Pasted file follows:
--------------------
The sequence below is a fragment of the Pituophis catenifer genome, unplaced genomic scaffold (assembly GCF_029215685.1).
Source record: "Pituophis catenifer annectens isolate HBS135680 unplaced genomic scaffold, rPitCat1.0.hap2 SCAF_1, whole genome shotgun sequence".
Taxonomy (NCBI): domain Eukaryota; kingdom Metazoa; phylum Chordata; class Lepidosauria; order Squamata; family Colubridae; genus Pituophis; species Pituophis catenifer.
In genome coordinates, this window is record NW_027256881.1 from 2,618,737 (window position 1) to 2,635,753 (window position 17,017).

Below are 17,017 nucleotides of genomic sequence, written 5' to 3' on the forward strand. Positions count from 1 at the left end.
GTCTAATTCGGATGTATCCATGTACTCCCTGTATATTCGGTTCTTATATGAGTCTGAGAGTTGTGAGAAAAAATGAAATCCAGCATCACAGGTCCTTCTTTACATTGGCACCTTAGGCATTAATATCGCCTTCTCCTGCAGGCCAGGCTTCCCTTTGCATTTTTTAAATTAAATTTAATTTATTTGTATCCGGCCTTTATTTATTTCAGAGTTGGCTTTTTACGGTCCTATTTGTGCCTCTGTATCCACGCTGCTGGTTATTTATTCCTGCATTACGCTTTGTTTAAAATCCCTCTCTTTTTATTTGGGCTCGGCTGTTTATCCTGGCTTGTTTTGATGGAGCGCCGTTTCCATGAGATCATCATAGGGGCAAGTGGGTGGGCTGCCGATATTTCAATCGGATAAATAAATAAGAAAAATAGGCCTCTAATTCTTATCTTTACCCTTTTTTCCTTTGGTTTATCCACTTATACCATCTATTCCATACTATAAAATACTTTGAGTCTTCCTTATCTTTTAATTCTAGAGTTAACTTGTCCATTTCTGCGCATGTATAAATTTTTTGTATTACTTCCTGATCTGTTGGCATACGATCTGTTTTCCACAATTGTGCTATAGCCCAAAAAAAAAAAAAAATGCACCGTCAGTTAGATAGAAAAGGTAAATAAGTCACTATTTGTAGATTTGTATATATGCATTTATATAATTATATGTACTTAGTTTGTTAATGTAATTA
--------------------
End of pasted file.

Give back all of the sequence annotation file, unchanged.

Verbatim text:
The sequence below is a fragment of the Pituophis catenifer genome, unplaced genomic scaffold (assembly GCF_029215685.1).
Source record: "Pituophis catenifer annectens isolate HBS135680 unplaced genomic scaffold, rPitCat1.0.hap2 SCAF_1, whole genome shotgun sequence".
Taxonomy (NCBI): domain Eukaryota; kingdom Metazoa; phylum Chordata; class Lepidosauria; order Squamata; family Colubridae; genus Pituophis; species Pituophis catenifer.
In genome coordinates, this window is record NW_027256881.1 from 2,618,737 (window position 1) to 2,635,753 (window position 17,017).

Below are 17,017 nucleotides of genomic sequence, written 5' to 3' on the forward strand. Positions count from 1 at the left end.
GTCTAATTCGGATGTATCCATGTACTCCCTGTATATTCGGTTCTTATATGAGTCTGAGAGTTGTGAGAAAAAATGAAATCCAGCATCACAGGTCCTTCTTTACATTGGCACCTTAGGCATTAATATCGCCTTCTCCTGCAGGCCAGGCTTCCCTTTGCATTTTTTAAATTAAATTTAATTTATTTGTATCCGGCCTTTATTTATTTCAGAGTTGGCTTTTTACGGTCCTATTTGTGCCTCTGTATCCACGCTGCTGGTTATTTATTCCTGCATTACGCTTTGTTTAAAATCCCTCTCTTTTTATTTGGGCTCGGCTGTTTATCCTGGCTTGTTTTGATGGAGCGCCGTTTCCATGAGATCATCATAGGGGCAAGTGGGTGGGCTGCCGATATTTCAATCGGATAAATAAATAAGAAAAATAGGCCTCTAATTCTTATCTTTACCCTTTTTTCCTTTGGTTTATCCACTTATACCATCTATTCCATACTATAAAATACTTTGAGTCTTCCTTATCTTTTAATTCTAGAGTTAACTTGTCCATTTCTGCGCATGTATAAATTTTTTGTATTACTTCCTGATCTGTTGGCATACGATCTGTTTTCCACAATTGTGCTATAGCCCAAAAAAAAAAAAAAATGCACCGTCAGTTAGATAGAAAAGGTAAATAAGTCACTATTTGTAGATTTGTATATATGCATTTATATAATTATATGTACTTAGTTTGTTAATGTAATTA